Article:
Isle of Dogs is a stop-motion animated comedy-drama film written, produced and directed by Wes Anderson. It has an ensemble voice cast of Bryan Cranston, Edward Norton, Bill Murray, Jeff Goldblum, Greta Gerwig, Frances McDormand, Courtney B. Vance, Fisher Stevens, Harvey Keitel, Liev Schreiber, Bob Balaban, Scarlett Johansson, Tilda Swinton, F. Murray Abraham, Frank Wood, and Yoko Ono.
The Story/The Direction:
This film is set in a dystopian futuristic Japan where dogs are banished to an island after there is a dog flu virus outbreak. A young boy journies to the island to find his dog Spots (Schreiber). There he meets Rex (Norton), King (Balaban), Duke (Goldbloom), Boss (Murray), and Chief (Cranston) who agree to help him even though they don't speak the same language.
This film is Anderson's second stop-motion film after Fantastic Mr. Fox and like that film, the stop-motion looks great. He uses the space and does a lot with it. He is able to create relationships between these dogs, the people, and the audience that keeps them engaged for the 101-minute runtime.
The dogs are the main characters in the film and the excellent voice cast provides witty vocalizations for the audience to care about them. Anderson's also adds character to them through how they look. The dogs have matted fur, open wounds, and thin bodies that anyone with a heart can feel for. These dogs are devoted to their masters even though they abandoned them on this terrible island.
The biggest flaw is perhaps Anderson's world as if one is not able to accept it, the rest of the film will fall flat. The dogs have character but very little depth for most to invest in and no real protagonist to grab on to. Anderson's films are known be very quirky and because characters have little to give, the film feels very long even though it is only a little over an hour and a half long. In addition, Anderson's plays with the line between homage and cultural insensitivity. While there seems to be little malaise from Anderson as he does pay homage to Akira Kurosawa and Hayao Miyazaki, he does play up a lot of Japanese stereotypes. For example, while this film gives an explanation of why the audience can understand the dogs and not the Japanese speaking humans, there is nothing given to why the English speaking ones are understood. The Japanese speakers are given nothing but a one to two-word translation. This "translation" then is used as a joke and nothing more as most can figure out what is said by context. Furthermore, the "savior" of Megasaki is American exchange student named Tracy who foils the Asian compliance stereotype. While one could say this is a fictional world and it's "typical Wes Anderson," why play up the Japanese themes? Why show the taiko drummers, sumo, kabuki, haiku, cherry blossoms, or the Yakuza tattoos? The cultural aspects are somewhat there and there's even a mushroom cloud near a city whose namesake is too similar to give pardon to. The Japan setting is clearly purposeful. The problem is there is no reason to why the film was set in Japan so much so that Anderson once said, "the film could have been set anywhere." Anderson may be thinking that by casting Japanese voice actors while placing this film in Japan but he's doing more harm than good. Having the Japanese translated via a non-explained translator or a punchline clearly shows a lack of appreciation of the culture which conflicts the homage that Anderson is trying to do. Otherwise, there are also a lot of the similar shots where one character is close up while everyone else is far behind them which can get repetitive.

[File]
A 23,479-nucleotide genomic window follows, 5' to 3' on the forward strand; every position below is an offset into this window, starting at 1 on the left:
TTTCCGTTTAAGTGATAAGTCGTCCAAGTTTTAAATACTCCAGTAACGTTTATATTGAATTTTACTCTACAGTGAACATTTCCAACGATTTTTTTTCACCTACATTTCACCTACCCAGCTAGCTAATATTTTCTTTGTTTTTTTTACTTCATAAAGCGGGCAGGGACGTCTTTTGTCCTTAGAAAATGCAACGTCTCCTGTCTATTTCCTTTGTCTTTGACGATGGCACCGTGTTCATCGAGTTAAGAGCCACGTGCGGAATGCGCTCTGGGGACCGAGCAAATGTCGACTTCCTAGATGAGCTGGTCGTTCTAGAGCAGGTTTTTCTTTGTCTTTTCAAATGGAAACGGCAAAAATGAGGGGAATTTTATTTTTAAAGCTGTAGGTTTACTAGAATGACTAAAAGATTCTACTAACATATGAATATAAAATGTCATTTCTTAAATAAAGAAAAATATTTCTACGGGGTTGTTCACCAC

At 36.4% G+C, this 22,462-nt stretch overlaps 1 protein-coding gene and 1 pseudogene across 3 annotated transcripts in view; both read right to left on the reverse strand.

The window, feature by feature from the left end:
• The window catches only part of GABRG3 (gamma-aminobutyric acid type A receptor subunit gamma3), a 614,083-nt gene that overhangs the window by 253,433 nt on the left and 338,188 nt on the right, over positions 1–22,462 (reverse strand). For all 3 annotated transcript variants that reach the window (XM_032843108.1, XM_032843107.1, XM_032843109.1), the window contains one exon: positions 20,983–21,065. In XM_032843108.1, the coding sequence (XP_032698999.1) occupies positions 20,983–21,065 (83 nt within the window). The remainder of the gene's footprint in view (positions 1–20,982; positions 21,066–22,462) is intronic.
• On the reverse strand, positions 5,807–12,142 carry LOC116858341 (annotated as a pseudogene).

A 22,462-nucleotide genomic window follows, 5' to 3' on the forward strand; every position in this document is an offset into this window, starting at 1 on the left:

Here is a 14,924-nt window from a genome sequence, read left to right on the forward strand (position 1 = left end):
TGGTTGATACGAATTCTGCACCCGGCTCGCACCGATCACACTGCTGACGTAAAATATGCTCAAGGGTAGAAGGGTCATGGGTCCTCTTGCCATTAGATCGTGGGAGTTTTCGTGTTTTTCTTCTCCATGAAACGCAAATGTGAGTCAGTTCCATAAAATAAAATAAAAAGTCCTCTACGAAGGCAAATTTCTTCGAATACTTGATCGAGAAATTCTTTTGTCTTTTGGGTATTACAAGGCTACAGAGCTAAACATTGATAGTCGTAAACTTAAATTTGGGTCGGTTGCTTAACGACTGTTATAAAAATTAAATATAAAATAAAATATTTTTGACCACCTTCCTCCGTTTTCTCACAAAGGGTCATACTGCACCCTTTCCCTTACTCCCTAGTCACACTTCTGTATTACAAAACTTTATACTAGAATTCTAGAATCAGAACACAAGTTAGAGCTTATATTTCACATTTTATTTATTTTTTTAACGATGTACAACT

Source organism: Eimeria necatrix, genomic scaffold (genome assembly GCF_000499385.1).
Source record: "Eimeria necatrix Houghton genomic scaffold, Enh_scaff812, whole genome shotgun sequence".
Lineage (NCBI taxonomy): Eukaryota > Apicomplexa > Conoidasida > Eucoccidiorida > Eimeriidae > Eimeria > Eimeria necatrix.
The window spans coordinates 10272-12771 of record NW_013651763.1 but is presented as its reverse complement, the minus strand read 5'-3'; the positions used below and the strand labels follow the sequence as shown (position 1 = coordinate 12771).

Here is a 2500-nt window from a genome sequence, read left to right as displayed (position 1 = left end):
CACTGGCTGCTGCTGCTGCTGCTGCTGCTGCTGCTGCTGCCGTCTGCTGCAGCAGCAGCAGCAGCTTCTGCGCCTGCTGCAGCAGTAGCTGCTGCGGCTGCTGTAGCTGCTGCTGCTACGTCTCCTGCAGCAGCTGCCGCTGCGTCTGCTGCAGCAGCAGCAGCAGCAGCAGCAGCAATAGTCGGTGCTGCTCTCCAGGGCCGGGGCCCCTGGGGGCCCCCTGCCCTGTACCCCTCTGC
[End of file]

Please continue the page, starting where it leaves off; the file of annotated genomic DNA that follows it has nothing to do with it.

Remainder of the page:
Anderson is able to tell a cute tale about a boy losing his dog and going to find him while also adding in some government conspiracy of cat lovers. One cannot deny that the technical aspects of the film are on point but the direction is, unfortunately, the weakest point of the film. He may be misrepresenting Japan due to ignorance and honestly could be showing Japan on how he knows it. He uses Japan as a setting and uses its people in a way that only a non-educated person would. The conflict of lack of appreciation vs homage makes this film worse the more one thinks about it. It's not a bad film and if one looks at it as simply a Wes Anderson film, it can be enjoyable especially for those who are already fans of his. He does take his viewers to his world in the same way that he has done before. However, it is not one that would venture a second viewing.
Rating: 3.0/5.0 bowties
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